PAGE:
She mixed stuff into the eggs, and we made a pitcher of orange juice. Then she decided to make scones (which turned out to be a hell of a lot easier than I thought). And then, at last, we popped a bottle of champagne for mimosas, and headed to the dining room.
And it was great. Jazz on the stereo, amber morning light coming in through the windows, and lively conversation. The food was good (even the eggs), and we plowed through it all voraciously. Then we adjourned to the Florida room, for more mimosas and talk.
We sat there for hours in pleasant conversation, of the sort I’ve not had in years, just getting to know each other. We spoke of our lives, of dreams and fears, of people we’ve known and experiences that led to our places today. Griffin and Scooter wandered in and out, I learned about the “Secret Life of Santa Claus,” and sometimes just closed my eyes and let the days soak into my soul. And every now and then Mary would note that it was my last day in Cincinnati, and was I certain I didn’t want to go somewhere? I said no, and it was the truth. Much to my amazement the morning had truly relaxed me, and I didn’t want it to end. But eventually the orange juice got warm, and we both started getting mild headaches from sitting too long, so we decided to drive to Yellow Springs for a while. We would be able to continue our conversation in the car.
Mary checked her e-mail and called her mother while I showered. I got out, dressed, and was ready to leave when the bad thing happened.
I don’t want to go into too many details, since their are real people involved. It involved the unexpected amd wholly irrational actions of another person, escalated into potential violence, and utterly shattered the peace and good feelings of the morning. Instead of going to Yellow Springs we spent the remainder of the day and well into the evening dealing with suicide threats, the police, and harassing phone calls.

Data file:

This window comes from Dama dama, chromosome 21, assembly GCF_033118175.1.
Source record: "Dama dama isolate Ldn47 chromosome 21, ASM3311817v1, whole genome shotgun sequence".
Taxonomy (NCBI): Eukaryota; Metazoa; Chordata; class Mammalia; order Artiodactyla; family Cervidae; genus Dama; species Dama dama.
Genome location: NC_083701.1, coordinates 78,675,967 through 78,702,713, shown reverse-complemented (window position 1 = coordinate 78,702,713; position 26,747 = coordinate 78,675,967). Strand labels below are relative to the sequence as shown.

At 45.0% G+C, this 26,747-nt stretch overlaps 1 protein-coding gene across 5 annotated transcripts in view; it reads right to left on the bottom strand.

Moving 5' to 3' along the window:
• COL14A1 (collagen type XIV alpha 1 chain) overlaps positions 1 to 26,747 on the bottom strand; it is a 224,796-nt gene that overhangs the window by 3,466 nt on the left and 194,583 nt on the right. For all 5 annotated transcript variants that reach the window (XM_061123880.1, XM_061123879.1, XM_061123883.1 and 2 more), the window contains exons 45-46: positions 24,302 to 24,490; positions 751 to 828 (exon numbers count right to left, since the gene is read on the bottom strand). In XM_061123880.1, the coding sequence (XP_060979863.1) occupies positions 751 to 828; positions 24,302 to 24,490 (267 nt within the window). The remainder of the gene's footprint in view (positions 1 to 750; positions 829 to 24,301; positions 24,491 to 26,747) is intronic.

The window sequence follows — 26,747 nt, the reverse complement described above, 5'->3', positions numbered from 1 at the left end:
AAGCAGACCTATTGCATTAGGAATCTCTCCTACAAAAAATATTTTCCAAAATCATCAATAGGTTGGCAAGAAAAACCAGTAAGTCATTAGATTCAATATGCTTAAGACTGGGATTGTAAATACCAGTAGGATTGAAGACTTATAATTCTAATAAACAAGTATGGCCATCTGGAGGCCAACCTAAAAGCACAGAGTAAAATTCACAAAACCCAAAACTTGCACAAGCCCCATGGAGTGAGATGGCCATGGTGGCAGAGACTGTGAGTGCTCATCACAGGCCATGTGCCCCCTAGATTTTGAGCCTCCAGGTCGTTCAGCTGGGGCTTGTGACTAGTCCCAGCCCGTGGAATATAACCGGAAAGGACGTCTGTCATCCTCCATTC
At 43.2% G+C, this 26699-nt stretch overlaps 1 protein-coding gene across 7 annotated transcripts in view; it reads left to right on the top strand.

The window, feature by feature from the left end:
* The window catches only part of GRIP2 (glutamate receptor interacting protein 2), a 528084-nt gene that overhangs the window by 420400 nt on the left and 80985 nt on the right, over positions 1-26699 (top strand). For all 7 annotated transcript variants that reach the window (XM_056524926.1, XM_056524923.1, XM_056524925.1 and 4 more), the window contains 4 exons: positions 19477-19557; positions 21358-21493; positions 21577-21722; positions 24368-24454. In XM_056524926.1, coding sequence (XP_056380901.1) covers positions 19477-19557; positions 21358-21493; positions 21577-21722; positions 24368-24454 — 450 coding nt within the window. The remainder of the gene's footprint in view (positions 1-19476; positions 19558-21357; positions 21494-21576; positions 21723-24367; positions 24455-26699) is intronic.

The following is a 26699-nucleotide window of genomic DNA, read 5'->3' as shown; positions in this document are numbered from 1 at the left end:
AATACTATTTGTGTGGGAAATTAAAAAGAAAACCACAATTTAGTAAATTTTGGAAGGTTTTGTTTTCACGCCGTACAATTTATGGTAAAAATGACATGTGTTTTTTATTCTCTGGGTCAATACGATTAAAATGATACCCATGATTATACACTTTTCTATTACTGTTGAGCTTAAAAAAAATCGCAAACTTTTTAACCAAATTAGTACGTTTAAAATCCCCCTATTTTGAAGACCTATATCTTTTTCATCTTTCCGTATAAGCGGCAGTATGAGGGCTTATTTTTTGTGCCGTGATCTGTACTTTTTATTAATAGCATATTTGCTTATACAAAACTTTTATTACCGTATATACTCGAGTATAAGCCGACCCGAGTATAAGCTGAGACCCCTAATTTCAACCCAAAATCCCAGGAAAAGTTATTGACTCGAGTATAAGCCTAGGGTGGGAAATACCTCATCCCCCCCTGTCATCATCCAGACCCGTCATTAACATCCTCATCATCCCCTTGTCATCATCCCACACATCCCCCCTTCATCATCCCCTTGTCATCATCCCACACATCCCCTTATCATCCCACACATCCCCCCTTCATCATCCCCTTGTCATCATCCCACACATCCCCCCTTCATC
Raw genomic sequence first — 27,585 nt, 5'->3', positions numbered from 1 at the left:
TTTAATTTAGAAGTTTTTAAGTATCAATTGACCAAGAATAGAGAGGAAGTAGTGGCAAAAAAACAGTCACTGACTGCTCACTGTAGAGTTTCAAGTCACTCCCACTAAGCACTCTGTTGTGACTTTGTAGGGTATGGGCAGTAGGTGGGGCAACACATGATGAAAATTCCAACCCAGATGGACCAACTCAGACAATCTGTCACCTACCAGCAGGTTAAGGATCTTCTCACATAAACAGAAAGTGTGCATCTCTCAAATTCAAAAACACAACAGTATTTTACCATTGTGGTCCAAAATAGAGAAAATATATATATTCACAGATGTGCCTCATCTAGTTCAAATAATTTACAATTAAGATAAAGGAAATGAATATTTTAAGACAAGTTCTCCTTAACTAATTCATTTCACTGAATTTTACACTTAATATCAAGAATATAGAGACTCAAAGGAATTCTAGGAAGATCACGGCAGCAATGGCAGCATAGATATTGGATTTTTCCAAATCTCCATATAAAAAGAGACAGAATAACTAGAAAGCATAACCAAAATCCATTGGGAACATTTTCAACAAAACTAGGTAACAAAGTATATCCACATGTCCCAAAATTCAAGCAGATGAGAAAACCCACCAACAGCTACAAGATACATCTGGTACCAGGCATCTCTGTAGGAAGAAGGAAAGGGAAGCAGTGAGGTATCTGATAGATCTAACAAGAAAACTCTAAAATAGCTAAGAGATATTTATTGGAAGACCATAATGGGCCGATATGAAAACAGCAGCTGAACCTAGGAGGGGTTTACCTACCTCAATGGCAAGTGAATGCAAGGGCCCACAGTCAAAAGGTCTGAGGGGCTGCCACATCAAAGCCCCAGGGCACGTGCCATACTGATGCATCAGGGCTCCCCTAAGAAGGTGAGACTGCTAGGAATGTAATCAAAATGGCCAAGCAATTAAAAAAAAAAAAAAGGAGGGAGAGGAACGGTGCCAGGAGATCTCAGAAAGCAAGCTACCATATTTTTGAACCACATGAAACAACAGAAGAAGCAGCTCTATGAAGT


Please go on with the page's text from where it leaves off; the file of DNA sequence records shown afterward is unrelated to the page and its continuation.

Late that night, after things had settled down a bit, Mary and I went for a walk through her neighborhood. She pointed out historic buildings, places where friends lived, strange renovations. I marveled at the simple and solid architecture, so different from Miami. And we talked more about our lives, and of the future. The bad thing came back into the conversation a couple of times, but that was to be expected, and it didn’t stay too long. Eventually we started to recapture, in a small way, the golden light of the morning, and of our sunlit talk of the early afternoon.
And then we spoke of feelings, in a tentative way, of fear, and hurt, and hope. As we talked we turned down a long, steeply sloped street, a street which rose just as sharply on the other side. Being from a flat place I stopped to take in the view, and then really saw it for what it was. I took Mary’s arm and guided her to the middle of the road. “Look!”
It was perfectly cinematic. The old tree-lined street dipped ahead, our elongated shadows cast onto the asphalt before us, the starry indigo sky above: it was framed perfectly for a film.
“Today’s been a movie, Mary. We had the set-up, introduced the characters, built tension, had the dramatic crisis, the sadness and conclusion, and now they’re getting ready to roll the credits on us. We survived, and we get to move on.”
Thirty feet ahead, our shadows held hands, then kissed.